As defined on Wikipedia, network neutrality (also net neutrality or Internet neutrality) is the principle that Internet service providers and governments should treat all data on the Internet equally, not discriminating or charging differentially by user, content, site, platform, application, type of attached equipment, and modes of communication.
Given that access to the Internet has become commonplace, most of our activities are happening over the Internet. While the Internet started as a carrier for email (textual data), these days, it carries voice and video and incidentally textual data. This development is causing heart burn for the established players, who earlier had subscriber based services for voice and media.
As these players have been mostly reduced to carriers of data packets, they have resorted to practices that discriminate between data packets. For example, if a company offers long distance calling over VOIP, that company will try and block data packets for services like Yahoo Chat, Google Voice and Skype. Similarly, for players who offer media streaming services of their own, will block of delay data packets for services like NetFlix and others.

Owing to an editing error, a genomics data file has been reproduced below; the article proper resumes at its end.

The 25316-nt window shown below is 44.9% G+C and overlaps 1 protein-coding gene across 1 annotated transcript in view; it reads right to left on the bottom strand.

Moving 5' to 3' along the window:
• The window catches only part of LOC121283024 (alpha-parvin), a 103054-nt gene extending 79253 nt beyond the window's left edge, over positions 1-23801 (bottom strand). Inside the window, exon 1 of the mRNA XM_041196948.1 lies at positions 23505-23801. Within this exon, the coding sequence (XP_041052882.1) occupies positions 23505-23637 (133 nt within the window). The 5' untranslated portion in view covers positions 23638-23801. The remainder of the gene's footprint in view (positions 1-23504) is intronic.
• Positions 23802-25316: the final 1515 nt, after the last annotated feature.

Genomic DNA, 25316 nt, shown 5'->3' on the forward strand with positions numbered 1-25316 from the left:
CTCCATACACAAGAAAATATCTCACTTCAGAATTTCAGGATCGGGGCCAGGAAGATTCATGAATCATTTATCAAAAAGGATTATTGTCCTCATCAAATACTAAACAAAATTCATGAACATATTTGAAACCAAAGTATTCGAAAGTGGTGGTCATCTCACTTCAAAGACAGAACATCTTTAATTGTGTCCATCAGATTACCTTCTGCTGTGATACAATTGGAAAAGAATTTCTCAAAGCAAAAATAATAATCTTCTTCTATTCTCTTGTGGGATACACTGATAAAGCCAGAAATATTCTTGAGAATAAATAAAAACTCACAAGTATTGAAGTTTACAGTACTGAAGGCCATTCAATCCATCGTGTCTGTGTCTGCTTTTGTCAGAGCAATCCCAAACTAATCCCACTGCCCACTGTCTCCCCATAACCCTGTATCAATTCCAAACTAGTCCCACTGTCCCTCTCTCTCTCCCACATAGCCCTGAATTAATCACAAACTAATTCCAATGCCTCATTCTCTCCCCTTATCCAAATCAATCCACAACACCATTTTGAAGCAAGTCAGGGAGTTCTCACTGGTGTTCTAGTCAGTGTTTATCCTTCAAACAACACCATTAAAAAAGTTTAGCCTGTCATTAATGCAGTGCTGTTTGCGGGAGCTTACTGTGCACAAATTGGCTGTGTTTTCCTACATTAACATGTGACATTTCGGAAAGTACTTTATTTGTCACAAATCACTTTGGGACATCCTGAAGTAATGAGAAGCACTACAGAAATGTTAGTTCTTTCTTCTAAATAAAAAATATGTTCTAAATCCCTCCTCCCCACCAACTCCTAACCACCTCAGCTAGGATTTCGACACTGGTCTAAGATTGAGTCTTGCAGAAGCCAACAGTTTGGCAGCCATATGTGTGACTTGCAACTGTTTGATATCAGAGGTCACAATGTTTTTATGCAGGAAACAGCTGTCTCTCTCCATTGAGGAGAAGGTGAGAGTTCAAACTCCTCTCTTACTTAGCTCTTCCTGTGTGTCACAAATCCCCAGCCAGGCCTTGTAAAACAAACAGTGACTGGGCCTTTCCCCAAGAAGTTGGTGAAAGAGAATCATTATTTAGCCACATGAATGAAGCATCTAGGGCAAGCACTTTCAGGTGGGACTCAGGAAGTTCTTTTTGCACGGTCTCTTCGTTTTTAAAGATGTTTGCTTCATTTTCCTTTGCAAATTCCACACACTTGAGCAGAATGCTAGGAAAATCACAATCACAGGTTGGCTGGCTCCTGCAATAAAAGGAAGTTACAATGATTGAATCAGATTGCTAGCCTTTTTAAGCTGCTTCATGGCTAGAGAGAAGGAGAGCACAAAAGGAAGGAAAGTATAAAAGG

By the principle of net neutrality, the providers who are providing connectivity to their customers should not discriminate between services. Hence, they should not block traffic from rival services.
Net neturality is a very important concept that forms the backbone of the Internet. While most countries do not officially have a net neutrality law, there should be one. This will ensure there is sufficient competition on the market and the consumers will truly benefit from the best services.